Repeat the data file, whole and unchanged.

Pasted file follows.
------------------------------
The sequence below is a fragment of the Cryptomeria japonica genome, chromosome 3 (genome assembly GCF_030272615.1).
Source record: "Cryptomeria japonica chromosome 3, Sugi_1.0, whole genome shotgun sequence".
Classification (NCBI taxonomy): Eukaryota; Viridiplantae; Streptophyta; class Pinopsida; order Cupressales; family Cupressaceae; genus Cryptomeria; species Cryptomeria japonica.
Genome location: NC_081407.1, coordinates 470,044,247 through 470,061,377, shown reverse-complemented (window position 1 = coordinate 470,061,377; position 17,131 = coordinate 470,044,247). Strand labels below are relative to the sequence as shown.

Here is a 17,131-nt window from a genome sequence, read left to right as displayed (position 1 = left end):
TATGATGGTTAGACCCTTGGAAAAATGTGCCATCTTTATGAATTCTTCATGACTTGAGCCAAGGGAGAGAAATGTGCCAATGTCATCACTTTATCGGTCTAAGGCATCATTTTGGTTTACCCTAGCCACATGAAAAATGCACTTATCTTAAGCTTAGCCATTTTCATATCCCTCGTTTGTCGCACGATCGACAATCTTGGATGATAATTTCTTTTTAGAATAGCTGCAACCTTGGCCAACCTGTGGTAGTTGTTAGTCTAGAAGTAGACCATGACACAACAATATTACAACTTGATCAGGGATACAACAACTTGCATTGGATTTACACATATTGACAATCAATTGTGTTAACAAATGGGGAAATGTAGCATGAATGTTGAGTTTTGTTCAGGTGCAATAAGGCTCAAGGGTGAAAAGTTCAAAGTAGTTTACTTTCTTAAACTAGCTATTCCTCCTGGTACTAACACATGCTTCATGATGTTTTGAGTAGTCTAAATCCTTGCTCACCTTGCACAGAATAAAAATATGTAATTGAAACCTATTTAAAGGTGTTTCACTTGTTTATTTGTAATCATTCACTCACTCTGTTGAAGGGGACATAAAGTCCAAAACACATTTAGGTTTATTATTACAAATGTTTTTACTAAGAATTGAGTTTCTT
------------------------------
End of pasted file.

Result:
The sequence below is a fragment of the Cryptomeria japonica genome, chromosome 3 (genome assembly GCF_030272615.1).
Source record: "Cryptomeria japonica chromosome 3, Sugi_1.0, whole genome shotgun sequence".
Classification (NCBI taxonomy): Eukaryota; Viridiplantae; Streptophyta; class Pinopsida; order Cupressales; family Cupressaceae; genus Cryptomeria; species Cryptomeria japonica.
Genome location: NC_081407.1, coordinates 470,044,247 through 470,061,377, shown reverse-complemented (window position 1 = coordinate 470,061,377; position 17,131 = coordinate 470,044,247). Strand labels below are relative to the sequence as shown.

Here is a 17,131-nt window from a genome sequence, read left to right as displayed (position 1 = left end):
TATGATGGTTAGACCCTTGGAAAAATGTGCCATCTTTATGAATTCTTCATGACTTGAGCCAAGGGAGAGAAATGTGCCAATGTCATCACTTTATCGGTCTAAGGCATCATTTTGGTTTACCCTAGCCACATGAAAAATGCACTTATCTTAAGCTTAGCCATTTTCATATCCCTCGTTTGTCGCACGATCGACAATCTTGGATGATAATTTCTTTTTAGAATAGCTGCAACCTTGGCCAACCTGTGGTAGTTGTTAGTCTAGAAGTAGACCATGACACAACAATATTACAACTTGATCAGGGATACAACAACTTGCATTGGATTTACACATATTGACAATCAATTGTGTTAACAAATGGGGAAATGTAGCATGAATGTTGAGTTTTGTTCAGGTGCAATAAGGCTCAAGGGTGAAAAGTTCAAAGTAGTTTACTTTCTTAAACTAGCTATTCCTCCTGGTACTAACACATGCTTCATGATGTTTTGAGTAGTCTAAATCCTTGCTCACCTTGCACAGAATAAAAATATGTAATTGAAACCTATTTAAAGGTGTTTCACTTGTTTATTTGTAATCATTCACTCACTCTGTTGAAGGGGACATAAAGTCCAAAACACATTTAGGTTTATTATTACAAATGTTTTTACTAAGAATTGAGTTTCTT